Beginning with an examination of slavery, this episode looks at the causes of the war and the burning questions of union and states' rights. Significant events include John Brown's rebellion at Harper's Ferry, the election of Abraham Lincoln in 1860, the firing on Fort Sumter and the jubilant rush to arms on both sides. Introducing the series' major figures -- Abraham Lincoln, Frederick Douglass, Robert E. Lee and Ulysses S. Grant -- the episode concludes with the disastrous Union defeat at Manassas, where both sides realize it is to be a very long war.
1862 saw the birth of modern warfare and the transformation of Lincoln's war to preserve the Union into a war to emancipate the slaves. Episode two begins with the political infighting that threatened to swamp Lincoln's administration and then follows Union General George McClellan's ill-fated campaign on the Virginia peninsula. The episode follows the battle of ironclad ships, camp life and the beginning of the end of slavery. Ulysses S. Grant's exploits come to a bloody resolution at the Battle of Shiloh. The episode ends with rumors of Europe's readiness to recognize the Confederacy.
This episode charts the dramatic events that led to Lincoln's decision to set the slaves free. Convinced by July 1862 that emancipation was now morally and militarily crucial to the future of the Union, Lincoln must wait for a victory to issue his proclamation. But as the year wears on, there are no Union victories to be had thanks to the brilliance of Stonewall Jackson and Robert E. Lee. The episodes comes to a climax in September 1862 with Lee's invasion of Maryland. On the banks of Antietam Creek, the bloodiest day of the war takes place, followed shortly by the brightest - the emancipation of the slaves.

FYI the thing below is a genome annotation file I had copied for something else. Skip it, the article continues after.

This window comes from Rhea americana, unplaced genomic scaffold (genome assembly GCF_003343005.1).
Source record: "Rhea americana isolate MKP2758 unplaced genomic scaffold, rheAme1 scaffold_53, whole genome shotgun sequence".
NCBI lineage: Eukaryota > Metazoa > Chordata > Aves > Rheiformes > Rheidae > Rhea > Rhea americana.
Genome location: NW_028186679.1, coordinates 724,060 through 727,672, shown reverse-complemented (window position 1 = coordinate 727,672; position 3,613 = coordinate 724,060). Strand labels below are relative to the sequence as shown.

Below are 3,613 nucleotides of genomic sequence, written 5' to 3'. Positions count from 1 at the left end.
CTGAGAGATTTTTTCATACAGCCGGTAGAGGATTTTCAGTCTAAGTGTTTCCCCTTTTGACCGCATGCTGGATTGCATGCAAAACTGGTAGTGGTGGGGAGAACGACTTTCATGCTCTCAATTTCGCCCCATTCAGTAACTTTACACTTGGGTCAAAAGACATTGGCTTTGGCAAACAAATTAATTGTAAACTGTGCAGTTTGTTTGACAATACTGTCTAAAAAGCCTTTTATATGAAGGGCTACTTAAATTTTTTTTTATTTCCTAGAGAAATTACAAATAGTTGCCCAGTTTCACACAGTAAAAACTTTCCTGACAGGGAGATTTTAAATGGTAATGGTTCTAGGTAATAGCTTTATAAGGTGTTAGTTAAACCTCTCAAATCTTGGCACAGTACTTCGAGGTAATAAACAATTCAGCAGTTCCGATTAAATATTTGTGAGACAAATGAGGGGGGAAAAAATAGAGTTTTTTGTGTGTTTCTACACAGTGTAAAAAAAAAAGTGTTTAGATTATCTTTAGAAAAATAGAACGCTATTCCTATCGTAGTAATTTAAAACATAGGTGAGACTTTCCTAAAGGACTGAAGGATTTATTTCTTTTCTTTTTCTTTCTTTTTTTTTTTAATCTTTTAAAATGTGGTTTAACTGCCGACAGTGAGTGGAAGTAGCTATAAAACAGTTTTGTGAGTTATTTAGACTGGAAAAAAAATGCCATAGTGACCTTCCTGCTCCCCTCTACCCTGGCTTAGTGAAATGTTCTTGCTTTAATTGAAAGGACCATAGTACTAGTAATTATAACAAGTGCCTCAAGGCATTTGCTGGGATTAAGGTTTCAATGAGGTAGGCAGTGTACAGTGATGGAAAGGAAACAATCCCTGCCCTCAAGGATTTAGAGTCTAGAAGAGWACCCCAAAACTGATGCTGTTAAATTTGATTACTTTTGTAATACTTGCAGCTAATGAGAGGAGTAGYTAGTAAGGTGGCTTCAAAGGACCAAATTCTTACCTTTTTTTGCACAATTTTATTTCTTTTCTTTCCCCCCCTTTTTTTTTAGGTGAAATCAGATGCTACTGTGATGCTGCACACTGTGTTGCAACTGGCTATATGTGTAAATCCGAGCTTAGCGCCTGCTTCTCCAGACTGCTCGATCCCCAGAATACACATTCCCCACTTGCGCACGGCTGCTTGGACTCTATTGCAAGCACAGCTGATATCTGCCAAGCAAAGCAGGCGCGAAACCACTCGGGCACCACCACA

This episode begins with the nightmarish Union disaster at Fredericksburg and follows two clashes that spring: at Chancellorsville in May, where Lee wins his most brilliant victory but loses Stonewall Jackson; and at Vicksburg, where Grant is prevented from taking the city by siege. Also covered is the fierce northern opposition to Lincoln's Emancipation Proclamation, the miseries of regimental life and the increasing desperation of the Confederate home front. As the first part of the episode ends, Lee decides to invade the North again to draw Grant's forces away from Vicksburg.
This episode opens with a dramatic account of the turning point of the war: the Battle of Gettysburg - the greatest battle ever fought in the Western Hemisphere. For three days, 150,000 will fight to the death in the gentle Pennsylvania countryside culminating in Pickett's legendary charge. This extended episode then goes on to chronicle the fall of Vicksburg, the New York draft riots, the first use of black troops, and the western battles of Chickamauga and Chattanooga. The episode closes with the Dedication of a new Union cemetery at Gettysburg in November, where Abraham Lincoln struggles to put into words what is happening to his people.
This episode begins with a biographical comparison of Grant and Lee and then chronicles the extraordinary series of battles that pitted the two generals against each other from the wilderness to Petersburg in Virginia. With Grant and Lee finally deadlocked at Petersburg, the episode moves to the ghastly hospitals in both the North and South, and follows Sherman's Atlanta campaign through the mountains of northern Georgia. As the horrendous casualty lists increase, Lincoln's chances for re-election begin to dim and with them, the possibility of Union victory.
Ulysses S. Grant
Joshua L. Chamberlain
© 1990 American Documentaries, Inc.
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